JP: We’ve done our best to learn and iterate using a lean methodology. Our framework allows us to do constant A/B testing around what our users actually hear. There have been so many dead-ends and red herrings, yet we’ve had the time and space to try again and again. Unlike many other projects I’ve worked on, we were able to go back and change things when our assumptions were wrong.

Working on different platforms has provided valuable learnings we’ve been able to take an apply to another instance of the NPR One experience. For example, we played around with images early on during the beta on the iPhone version. But we never go them to a place where we were happy with how the fit into an audio-centric experience. When we took on Chromecast, we were able to put that learning to good use.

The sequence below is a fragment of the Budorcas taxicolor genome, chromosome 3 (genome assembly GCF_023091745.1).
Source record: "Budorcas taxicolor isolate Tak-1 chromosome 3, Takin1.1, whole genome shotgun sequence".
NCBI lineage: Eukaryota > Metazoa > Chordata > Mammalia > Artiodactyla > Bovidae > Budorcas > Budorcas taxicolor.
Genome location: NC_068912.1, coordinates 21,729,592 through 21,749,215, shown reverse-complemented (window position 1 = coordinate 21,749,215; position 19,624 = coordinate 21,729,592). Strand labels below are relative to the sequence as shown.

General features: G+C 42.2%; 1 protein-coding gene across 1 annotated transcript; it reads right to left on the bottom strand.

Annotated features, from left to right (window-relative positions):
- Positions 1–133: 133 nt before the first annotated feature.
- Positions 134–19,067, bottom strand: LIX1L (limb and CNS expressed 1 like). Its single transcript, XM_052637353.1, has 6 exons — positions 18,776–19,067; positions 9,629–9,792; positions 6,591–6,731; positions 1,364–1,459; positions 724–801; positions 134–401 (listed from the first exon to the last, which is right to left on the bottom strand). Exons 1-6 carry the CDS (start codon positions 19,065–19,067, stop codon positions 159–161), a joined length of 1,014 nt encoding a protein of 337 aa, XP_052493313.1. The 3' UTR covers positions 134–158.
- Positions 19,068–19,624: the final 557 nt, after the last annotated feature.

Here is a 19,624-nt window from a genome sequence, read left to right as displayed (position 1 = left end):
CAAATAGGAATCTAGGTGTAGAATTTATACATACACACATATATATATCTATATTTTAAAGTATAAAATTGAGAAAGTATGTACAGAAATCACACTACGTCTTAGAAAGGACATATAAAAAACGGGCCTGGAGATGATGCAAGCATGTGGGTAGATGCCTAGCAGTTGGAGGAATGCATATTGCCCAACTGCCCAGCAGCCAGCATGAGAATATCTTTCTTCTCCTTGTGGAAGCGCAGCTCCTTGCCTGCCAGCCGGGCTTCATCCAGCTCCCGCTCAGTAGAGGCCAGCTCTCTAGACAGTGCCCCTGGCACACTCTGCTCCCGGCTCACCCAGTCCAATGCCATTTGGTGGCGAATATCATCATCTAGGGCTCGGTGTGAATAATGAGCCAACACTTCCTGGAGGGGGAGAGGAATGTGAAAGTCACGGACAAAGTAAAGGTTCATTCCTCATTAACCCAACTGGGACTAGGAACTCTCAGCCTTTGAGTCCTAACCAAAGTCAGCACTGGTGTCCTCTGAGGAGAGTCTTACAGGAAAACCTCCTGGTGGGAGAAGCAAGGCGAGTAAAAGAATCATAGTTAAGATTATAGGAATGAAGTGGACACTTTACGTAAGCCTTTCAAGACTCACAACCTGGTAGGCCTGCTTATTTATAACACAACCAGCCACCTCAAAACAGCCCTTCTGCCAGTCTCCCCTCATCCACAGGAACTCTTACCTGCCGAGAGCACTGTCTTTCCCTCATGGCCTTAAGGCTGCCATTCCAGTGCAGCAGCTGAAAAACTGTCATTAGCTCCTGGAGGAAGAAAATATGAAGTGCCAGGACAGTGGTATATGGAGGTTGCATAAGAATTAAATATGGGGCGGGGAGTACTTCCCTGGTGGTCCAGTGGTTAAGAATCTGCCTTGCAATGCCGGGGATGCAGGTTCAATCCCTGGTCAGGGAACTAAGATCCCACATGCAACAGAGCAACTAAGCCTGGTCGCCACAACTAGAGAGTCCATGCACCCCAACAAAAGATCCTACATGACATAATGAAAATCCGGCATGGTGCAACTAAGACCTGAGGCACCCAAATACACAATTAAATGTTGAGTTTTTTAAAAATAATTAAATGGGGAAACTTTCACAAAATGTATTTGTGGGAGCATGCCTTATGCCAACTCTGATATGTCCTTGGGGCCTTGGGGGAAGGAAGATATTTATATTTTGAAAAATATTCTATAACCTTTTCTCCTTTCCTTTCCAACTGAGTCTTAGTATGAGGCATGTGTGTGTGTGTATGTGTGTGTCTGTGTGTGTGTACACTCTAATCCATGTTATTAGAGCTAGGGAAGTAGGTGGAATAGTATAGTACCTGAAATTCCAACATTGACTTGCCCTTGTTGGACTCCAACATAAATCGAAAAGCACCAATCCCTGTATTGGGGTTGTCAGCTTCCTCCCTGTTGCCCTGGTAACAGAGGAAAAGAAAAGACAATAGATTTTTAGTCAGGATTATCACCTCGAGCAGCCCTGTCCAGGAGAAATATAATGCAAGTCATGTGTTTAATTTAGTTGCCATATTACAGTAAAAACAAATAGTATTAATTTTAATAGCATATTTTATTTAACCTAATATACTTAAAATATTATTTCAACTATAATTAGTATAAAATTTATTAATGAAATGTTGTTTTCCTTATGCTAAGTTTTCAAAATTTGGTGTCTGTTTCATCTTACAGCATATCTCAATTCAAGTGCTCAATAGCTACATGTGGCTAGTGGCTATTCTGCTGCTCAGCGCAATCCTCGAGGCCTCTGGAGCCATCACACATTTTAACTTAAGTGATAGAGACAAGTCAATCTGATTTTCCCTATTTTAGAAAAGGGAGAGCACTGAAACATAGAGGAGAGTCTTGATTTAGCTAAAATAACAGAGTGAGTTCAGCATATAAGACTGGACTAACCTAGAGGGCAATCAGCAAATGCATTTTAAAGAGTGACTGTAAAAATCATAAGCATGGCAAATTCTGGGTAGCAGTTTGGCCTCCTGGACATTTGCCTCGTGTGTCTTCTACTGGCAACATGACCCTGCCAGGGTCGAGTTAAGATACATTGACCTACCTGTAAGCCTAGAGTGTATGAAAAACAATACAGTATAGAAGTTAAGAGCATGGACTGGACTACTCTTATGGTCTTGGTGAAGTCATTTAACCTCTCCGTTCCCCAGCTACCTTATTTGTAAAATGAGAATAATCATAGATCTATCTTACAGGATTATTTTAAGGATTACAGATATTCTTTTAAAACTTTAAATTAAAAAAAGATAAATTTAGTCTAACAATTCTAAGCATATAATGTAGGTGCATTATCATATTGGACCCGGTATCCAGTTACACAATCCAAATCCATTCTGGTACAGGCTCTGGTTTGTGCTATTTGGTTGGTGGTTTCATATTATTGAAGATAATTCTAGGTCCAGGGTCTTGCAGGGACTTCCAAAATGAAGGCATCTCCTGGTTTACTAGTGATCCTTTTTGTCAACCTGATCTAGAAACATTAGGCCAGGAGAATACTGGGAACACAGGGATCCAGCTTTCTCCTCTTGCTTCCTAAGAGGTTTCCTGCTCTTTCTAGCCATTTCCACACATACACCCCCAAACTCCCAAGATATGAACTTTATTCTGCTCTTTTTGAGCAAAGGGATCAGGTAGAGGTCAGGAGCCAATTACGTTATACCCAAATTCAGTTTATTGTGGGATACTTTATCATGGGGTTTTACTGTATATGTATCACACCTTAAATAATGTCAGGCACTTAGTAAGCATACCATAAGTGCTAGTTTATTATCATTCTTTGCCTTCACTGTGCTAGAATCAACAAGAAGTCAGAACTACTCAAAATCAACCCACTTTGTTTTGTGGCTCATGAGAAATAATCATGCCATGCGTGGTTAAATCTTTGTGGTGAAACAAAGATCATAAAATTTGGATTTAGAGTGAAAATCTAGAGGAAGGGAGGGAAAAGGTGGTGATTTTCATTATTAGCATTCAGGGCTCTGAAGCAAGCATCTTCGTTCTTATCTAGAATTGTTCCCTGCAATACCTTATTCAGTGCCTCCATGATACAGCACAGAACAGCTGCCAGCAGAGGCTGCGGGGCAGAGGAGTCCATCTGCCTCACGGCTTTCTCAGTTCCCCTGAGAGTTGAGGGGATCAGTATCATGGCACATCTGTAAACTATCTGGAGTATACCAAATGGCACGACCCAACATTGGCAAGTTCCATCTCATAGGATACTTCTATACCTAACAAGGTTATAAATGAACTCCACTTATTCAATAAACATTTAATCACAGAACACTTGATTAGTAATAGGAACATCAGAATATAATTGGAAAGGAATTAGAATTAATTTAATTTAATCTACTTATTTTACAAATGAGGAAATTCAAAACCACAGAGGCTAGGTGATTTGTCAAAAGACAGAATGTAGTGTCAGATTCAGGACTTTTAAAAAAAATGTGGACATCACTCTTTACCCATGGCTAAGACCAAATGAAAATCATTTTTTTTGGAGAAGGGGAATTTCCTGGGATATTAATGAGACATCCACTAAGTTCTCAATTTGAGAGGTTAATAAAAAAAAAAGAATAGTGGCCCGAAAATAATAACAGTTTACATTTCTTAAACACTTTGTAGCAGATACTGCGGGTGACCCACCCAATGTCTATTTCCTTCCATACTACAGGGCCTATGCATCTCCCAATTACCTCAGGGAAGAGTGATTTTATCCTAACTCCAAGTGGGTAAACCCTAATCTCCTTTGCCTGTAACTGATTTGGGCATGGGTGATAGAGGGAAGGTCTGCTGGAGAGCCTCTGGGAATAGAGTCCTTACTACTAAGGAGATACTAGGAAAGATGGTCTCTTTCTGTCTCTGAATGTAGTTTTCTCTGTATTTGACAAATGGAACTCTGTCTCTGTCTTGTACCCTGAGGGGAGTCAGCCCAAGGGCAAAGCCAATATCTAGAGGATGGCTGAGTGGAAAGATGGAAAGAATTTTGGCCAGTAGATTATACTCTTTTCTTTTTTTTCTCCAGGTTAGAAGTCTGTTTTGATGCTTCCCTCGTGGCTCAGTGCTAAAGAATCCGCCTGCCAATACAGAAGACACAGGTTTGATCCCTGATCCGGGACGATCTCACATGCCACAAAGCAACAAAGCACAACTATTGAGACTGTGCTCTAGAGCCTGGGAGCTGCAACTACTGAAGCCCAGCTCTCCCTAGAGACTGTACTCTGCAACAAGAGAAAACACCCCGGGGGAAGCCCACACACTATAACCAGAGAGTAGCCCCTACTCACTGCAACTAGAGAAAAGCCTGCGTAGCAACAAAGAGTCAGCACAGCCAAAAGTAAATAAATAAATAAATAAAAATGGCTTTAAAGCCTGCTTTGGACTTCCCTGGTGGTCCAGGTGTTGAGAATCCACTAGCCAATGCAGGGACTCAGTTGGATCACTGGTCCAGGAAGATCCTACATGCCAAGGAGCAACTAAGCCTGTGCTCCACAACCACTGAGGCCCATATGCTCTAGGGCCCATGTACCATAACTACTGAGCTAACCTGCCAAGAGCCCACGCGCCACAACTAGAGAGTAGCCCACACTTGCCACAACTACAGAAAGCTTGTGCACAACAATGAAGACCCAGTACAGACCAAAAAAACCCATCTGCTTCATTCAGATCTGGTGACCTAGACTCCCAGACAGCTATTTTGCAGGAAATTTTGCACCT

DN: It’s cliché, but our aim is provide the right experience for the right platform. On mobile, it means a focused design that provides a ‘just press play’ experience, and minimizing navigation depth so as to never be more than two taps away from the currently-playing audio. On the web, we can easily link to related stories and supporting content, so we attempt to do so. Chromecast is an interesting case because it’s really more of an extension than a platform unto itself. Because we have that large canvas available to us, we supplement the audio with imagery when we have it, and use the display to visually reinforce the NPR ‘voice’. And to us, wearables are about empowering the user to more rapidly access information and take quick actions. The core experience and value proposition remain unchanged throughout—a thoughtfully curated, personalized flow of the best news and storytelling that public radio has to offer. But we consciously design each iteration to take advantage of the strengths and limitations of the platform.